A fishing vessel's second engineer lost his life after entering a refrigerated salt water (RSW) tank alone without testing the tank atmosphere. Two of his crewmates were also injured in trying to rescue him.

A medium-sized fishing trawler was in port. Having landed its seasonal quota of herring the crew were preparing for a planned refit period. One item on the refit list was to replace the vessel’s refrigeration plant, which serviced the nine refrigerated salt water (RSW) tanks on board.

The vessel’s refrigeration plant had been shut down. Its RSW tanks had been pumped out and the tank lids opened in preparation for deep cleaning. The vessel’s second engineer entered one of the RSW tanks alone, without advising anyone or testing the tank atmosphere. Sometime later, he was seen lying unconscious at the aft end of the tank by a crewmate, who immediately raised the alarm. Three crew entered the tank and tried to resuscitate the victim but they soon became dizzy, confused and short of breath. One of them managed to climb out of the tank unaided; the other two and the victim were recovered on to the open deck by crew wearing breathing apparatus. The two crewmen made a full recovery, but the second engineer could not be resuscitated and died.

Following the accident, tests of the atmosphere in the tank showed that the level of oxygen at the bottom was less than 6% (normal level =20.9%). Further tests indicated the presence of Freon R22, the refrigerant gas used in the RSW tank’s refrigeration plant.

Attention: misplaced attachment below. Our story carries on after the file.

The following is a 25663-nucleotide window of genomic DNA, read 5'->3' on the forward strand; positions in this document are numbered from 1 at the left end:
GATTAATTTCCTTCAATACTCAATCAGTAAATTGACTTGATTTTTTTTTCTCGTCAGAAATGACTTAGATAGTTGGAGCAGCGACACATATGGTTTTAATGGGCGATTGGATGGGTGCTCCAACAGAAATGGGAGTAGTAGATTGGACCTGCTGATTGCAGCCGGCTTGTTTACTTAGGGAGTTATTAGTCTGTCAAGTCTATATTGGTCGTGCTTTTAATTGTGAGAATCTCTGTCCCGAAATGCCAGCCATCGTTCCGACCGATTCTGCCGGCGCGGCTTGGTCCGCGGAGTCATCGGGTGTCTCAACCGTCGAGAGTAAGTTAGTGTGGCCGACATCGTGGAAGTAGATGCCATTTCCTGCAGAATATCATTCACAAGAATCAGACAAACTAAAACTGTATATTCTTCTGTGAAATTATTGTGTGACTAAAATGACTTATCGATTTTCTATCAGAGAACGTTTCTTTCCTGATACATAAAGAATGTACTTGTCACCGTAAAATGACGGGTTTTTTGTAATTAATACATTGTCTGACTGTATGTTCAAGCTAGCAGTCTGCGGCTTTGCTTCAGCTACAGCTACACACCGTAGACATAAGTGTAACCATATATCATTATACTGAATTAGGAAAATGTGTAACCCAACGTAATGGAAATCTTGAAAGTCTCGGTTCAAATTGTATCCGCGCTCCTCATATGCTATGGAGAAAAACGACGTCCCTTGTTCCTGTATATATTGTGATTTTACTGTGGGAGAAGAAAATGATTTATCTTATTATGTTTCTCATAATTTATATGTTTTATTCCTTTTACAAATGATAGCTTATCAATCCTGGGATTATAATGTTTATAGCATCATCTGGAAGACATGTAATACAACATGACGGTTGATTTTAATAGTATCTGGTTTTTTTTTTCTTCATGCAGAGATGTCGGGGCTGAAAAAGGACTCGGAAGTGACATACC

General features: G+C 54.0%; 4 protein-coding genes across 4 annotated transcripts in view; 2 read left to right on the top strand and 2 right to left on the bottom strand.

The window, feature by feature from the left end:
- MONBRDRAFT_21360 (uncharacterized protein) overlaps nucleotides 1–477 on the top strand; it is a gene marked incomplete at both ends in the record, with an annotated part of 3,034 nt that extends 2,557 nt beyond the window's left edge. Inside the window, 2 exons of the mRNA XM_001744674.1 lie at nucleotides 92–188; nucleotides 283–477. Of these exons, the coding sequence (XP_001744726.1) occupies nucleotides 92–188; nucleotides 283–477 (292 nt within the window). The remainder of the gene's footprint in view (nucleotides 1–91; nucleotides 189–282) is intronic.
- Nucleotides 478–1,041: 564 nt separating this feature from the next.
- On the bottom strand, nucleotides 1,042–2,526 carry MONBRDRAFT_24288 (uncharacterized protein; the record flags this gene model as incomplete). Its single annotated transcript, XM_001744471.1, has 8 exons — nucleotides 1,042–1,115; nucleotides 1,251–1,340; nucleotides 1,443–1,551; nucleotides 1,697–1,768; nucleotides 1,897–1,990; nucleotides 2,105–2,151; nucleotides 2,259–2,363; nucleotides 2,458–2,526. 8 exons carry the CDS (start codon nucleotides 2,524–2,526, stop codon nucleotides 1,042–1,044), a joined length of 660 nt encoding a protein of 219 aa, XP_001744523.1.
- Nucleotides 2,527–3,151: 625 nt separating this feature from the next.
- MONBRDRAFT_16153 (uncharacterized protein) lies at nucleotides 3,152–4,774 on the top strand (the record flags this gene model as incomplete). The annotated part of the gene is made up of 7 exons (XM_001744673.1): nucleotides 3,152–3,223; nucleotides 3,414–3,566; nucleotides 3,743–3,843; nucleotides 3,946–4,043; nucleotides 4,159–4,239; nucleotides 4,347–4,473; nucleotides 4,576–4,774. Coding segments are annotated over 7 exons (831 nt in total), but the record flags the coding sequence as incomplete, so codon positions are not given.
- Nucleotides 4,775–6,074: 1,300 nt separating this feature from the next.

The official investigation found that the refrigeration plant evaporators had suffered several tube failures necessitating a number of repairs. It is likely that Freon leaked through one or more failed tubes into the seawater system and was released into the RSW tank. Freon R22 is four times heavier than air so it will displace oxygen at the bottom of an enclosed space. It is a toxic, tasteless and mostly odourless gas. If it is deeply inhaled, it can cut off vital oxygen to blood cells and lungs.

Safety Controls

  • Widely recognised safety controls for working in enclosed spaces include:
  • Atmosphere testing before and during entry.
  • Provision of positive ventilation.
  • Safety sentry at entry point while persons are in the space.
  • Breathing apparatus available for rescue team.
  • Safety harness and means of recovering an unconscious person at hand.

Lessons Learned

  • All enclosed spaces on a vessel should be identified.
  • Entry into any enclosed space should be regulated by a procedure that includes ventilation of the space and testing of the air prior to entry. Additionally, the procedure should include close and continuous supervision by a qualified crew member (safety sentry) at the entrance to the space while it is occupied.
  • If an emergency occurs in an enclosed space, entry should only be attempted by crew members wearing breathing apparatus.

Mars Reports

This is one of the March Mars Reports (originally published by The Nautical Institute as Mars 201919 and edited from the UK MAIB Safety Bulletin SB4/2018) that are part of Report Number 317. A selection of this Report has also been published in SWZ|Maritime’s April issue.


Through the kind intermediary of The Nautical Institute we gratefully acknowledge sponsorship provided by:
American Bureau of Shipping, AR Brink & Associates, Britannia P&I Club, Cargill, Class NK, DNV, Gard, IHS Fairplay Safety at Sea International, International Institute of Marine Surveying, Lairdside Maritime Centre, London Offshore Consultants, MOL Tankship Management (Europe) Ltd, Noble Denton, North of England P&I Club, Sail Training International, Shipowners Club, The Marine Society and Sea Cadets, The Swedish Club, UK Hydrographic Office, West of England P&I Club

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